Improved Tracking of Transpiration Coefficients in California Specialty Crops
Crop Improvement and Protection Research
2012 Annual Report
1a.Objectives (from AD-416):
The objective of the project is to improve water use efficiency in field crop production in the Salinas Valley utilizing remote sensing technology. Data on crop yield and efficacy of control of soilborne diseases will be evaluated as well.
1b.Approach (from AD-416):
Accurate estimation of crop water demand supports efficient irrigation scheduling, which in turn provides a number of benefits including surface water conservation, mitigation of groundwater depletion/degradation, and energy savings. Recent research in California using highly precise weighing lysimeters reveals strong relationships between canopy development and productive water use (transpiration) in specialty crops. This study will establish several trials to compare irrigation scheduling based on these research findings with current industry standard-practice, which tends to rely on more subjective criteria and often involves over-irrigation. Evaluation will occur with respect to water use and crop value (yield, quality). Remote imaging will be explored as a convenient tool for monitoring /mapping canopy cover and crop water demand at field level. The project will enable to growers to better utilize the state’s existing CIMIS data network for improved water use efficiency.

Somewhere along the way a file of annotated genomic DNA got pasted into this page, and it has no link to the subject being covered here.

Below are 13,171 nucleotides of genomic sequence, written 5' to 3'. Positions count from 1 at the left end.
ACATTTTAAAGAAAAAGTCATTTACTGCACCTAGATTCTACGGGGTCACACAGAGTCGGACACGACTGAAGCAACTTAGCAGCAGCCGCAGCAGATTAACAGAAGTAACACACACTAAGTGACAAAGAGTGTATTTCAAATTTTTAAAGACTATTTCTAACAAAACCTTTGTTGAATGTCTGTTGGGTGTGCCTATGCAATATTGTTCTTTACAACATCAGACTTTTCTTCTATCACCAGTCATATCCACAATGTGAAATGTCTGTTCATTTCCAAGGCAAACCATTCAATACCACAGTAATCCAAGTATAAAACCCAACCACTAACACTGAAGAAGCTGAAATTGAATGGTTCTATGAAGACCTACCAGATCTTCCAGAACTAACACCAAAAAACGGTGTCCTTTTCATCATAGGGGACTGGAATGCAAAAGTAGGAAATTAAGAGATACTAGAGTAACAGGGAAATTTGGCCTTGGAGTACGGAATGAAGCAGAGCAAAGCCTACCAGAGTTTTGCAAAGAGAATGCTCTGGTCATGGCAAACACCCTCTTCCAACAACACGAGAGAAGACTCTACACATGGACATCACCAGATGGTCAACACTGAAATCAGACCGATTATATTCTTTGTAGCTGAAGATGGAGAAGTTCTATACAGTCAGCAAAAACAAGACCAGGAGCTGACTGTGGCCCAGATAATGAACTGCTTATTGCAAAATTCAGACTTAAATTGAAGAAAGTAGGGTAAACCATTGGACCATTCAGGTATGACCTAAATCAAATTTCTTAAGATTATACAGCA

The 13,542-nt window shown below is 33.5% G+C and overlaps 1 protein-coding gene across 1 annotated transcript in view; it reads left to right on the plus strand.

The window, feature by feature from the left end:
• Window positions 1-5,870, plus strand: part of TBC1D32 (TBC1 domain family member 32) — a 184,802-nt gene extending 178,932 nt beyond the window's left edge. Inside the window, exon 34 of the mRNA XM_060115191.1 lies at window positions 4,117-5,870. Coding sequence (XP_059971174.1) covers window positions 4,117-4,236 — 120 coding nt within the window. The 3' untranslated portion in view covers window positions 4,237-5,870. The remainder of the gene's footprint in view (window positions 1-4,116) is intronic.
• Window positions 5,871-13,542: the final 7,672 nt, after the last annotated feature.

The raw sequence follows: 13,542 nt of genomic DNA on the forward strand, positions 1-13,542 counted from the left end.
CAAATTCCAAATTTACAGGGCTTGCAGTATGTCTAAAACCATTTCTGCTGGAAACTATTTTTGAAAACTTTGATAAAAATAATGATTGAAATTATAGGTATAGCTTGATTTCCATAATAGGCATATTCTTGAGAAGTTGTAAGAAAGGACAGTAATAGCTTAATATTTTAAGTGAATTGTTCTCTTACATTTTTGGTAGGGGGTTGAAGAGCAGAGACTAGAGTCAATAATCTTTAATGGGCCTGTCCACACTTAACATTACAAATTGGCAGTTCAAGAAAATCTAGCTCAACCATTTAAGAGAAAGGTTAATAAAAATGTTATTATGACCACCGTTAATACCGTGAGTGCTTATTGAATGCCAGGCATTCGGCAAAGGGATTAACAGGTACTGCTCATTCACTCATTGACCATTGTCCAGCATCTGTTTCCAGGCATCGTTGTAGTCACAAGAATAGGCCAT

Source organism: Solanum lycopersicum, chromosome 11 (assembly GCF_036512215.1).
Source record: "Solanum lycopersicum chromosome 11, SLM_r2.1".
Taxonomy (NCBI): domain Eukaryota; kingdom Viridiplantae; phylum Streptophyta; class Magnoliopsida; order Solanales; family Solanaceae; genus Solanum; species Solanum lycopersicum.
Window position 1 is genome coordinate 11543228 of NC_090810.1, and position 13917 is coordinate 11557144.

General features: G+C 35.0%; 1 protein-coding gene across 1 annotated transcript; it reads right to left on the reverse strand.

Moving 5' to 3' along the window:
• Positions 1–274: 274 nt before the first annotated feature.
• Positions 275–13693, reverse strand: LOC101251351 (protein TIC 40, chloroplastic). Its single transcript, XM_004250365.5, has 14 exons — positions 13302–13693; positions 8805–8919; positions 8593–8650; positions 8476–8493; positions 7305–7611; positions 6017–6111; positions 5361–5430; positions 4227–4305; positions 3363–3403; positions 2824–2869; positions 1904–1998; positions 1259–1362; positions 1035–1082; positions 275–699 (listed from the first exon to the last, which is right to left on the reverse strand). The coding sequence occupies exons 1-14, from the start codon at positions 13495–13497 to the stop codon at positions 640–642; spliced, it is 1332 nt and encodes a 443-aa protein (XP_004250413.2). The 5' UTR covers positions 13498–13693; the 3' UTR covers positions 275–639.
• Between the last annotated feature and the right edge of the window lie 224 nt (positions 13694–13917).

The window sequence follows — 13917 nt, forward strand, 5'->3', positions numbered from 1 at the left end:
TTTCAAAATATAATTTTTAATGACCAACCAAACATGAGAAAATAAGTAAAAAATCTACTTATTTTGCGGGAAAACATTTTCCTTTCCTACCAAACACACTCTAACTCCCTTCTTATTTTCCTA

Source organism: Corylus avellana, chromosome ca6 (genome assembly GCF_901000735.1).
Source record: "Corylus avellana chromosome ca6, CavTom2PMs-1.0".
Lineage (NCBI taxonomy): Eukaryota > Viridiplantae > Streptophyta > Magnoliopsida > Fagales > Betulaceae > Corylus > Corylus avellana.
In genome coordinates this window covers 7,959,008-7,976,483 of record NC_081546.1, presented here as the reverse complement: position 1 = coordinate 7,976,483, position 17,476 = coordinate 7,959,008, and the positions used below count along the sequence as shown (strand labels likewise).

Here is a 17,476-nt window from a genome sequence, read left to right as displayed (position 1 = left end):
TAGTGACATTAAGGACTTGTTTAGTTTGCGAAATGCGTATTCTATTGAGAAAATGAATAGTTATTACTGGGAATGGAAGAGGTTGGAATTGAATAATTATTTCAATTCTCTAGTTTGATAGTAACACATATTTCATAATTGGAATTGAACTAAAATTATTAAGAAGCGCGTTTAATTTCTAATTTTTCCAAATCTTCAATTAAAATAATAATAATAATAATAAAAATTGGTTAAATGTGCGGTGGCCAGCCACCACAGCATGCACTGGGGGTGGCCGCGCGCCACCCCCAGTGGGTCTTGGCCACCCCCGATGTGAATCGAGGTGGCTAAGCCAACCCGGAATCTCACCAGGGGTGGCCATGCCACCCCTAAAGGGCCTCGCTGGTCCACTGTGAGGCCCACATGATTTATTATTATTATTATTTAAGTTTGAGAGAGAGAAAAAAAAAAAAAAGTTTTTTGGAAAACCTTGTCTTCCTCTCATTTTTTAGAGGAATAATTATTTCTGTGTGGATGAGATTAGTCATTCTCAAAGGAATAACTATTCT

The agreement was established in support of objective 1 of the in house project, the goal being to optimize delivery and evaluate performance of chemical, cultural, biological, and genetic alternatives to methyl bromide for crops/pathogen combinations currently benefiting from the use of methyl bromide. A lettuce field trial at the USDA-ARS Spence Road farm has just been completed and the data is currently being analysed. The broccoli trial will be completed in the Fall.